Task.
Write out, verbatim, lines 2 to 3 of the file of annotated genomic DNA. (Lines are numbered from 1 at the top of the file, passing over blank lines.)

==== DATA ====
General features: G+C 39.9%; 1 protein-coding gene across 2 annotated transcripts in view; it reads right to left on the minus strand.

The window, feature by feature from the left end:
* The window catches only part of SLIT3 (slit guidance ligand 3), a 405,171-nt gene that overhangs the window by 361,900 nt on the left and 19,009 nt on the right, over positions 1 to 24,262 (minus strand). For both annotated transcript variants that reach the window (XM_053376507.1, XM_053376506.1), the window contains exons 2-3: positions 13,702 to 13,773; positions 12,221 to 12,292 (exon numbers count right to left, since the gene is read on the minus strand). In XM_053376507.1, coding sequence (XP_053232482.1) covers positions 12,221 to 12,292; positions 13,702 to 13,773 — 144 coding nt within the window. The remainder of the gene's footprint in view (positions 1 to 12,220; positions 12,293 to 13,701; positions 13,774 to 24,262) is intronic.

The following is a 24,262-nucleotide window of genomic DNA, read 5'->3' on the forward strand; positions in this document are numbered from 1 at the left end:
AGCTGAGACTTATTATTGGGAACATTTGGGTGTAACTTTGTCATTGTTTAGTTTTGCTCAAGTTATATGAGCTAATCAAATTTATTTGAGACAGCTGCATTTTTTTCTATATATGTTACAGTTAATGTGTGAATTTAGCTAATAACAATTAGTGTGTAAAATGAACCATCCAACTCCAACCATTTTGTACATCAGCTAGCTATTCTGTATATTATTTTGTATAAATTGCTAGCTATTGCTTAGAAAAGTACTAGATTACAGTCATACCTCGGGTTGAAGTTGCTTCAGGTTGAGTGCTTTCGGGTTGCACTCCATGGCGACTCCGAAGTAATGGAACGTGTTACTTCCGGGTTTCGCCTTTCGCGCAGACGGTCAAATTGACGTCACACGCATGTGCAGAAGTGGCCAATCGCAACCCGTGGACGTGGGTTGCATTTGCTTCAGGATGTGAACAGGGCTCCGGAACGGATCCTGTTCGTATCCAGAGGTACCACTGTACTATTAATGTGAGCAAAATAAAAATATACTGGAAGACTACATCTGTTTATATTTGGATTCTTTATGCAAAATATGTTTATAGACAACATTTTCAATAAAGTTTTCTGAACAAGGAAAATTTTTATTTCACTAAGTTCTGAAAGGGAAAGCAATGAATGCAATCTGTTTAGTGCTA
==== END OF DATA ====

The window, feature by feature from the left end:
* The window catches only part of SLIT3 (slit guidance ligand 3), a 405,171-nt gene that overhangs the window by 361,900 nt on the left and 19,009 nt on the right, over positions 1 to 24,262 (minus strand). For both annotated transcript variants that reach the window (XM_053376507.1, XM_053376506.1), the window contains exons 2-3: positions 13,702 to 13,773; positions 12,221 to 12,292 (exon numbers count right to left, since the gene is read on the minus strand). In XM_053376507.1, coding sequence (XP_053232482.1) covers positions 12,221 to 12,292; positions 13,702 to 13,773 — 144 coding nt within the window. The remainder of the gene's footprint in view (positions 1 to 12,220; positions 12,293 to 13,701; positions 13,774 to 24,262) is intronic.